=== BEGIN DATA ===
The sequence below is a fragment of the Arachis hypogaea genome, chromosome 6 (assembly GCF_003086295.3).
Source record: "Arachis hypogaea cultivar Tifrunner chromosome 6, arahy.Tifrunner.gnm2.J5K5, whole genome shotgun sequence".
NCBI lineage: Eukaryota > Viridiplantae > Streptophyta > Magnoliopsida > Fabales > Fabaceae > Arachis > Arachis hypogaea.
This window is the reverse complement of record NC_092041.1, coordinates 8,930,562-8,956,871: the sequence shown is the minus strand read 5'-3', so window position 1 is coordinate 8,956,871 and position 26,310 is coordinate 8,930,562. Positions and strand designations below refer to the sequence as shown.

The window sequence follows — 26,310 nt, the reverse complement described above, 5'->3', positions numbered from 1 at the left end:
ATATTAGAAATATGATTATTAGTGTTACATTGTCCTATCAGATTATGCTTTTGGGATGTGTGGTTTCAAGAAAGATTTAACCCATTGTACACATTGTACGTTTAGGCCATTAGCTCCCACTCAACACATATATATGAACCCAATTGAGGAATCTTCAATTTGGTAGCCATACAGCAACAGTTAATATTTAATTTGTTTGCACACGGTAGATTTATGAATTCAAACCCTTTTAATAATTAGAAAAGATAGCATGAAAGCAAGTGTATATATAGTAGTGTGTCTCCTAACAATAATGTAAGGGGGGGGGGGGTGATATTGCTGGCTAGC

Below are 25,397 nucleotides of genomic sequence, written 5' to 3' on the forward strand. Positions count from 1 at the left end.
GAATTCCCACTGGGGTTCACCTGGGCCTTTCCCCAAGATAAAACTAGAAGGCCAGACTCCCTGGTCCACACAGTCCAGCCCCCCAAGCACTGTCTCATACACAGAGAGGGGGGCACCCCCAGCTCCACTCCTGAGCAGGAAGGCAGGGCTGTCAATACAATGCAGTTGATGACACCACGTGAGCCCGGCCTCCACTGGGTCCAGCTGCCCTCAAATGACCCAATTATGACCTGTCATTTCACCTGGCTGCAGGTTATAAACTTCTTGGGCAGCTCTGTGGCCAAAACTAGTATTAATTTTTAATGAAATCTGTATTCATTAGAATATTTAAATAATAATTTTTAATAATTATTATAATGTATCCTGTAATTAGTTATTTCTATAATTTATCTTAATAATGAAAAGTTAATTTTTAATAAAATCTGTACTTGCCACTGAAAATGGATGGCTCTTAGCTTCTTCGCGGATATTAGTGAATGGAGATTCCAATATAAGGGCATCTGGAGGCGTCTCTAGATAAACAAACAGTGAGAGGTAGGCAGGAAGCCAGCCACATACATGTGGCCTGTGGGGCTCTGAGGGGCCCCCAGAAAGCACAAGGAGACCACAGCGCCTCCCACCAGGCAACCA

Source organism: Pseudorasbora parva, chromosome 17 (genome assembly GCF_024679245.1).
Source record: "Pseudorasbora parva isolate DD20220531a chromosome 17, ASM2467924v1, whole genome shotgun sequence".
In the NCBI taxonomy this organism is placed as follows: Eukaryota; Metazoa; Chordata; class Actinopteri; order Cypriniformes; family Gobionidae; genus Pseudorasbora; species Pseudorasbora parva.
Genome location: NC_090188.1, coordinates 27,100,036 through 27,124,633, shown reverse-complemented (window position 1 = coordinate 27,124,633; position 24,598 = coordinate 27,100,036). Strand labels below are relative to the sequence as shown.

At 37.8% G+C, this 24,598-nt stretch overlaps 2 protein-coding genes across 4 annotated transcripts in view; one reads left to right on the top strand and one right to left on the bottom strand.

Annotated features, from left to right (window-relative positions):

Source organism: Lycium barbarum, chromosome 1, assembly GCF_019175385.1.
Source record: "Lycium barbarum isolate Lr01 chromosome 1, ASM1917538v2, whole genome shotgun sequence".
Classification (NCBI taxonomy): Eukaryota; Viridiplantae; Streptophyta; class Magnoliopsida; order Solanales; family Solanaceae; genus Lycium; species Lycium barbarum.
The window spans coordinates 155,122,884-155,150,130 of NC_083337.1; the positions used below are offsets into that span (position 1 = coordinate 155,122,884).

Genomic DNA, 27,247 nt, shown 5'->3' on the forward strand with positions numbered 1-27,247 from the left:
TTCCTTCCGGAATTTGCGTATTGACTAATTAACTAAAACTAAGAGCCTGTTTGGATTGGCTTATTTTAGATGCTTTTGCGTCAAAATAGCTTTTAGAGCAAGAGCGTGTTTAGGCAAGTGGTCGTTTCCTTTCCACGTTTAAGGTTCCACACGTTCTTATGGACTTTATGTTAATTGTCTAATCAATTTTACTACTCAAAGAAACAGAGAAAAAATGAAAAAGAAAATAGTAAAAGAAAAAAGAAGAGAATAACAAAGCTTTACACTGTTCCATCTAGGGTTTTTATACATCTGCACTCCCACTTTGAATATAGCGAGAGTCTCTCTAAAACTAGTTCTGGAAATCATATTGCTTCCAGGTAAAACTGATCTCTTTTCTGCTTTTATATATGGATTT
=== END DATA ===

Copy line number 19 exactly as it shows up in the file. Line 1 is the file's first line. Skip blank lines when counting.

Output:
Genomic DNA, 27,247 nt, shown 5'->3' on the forward strand with positions numbered 1-27,247 from the left: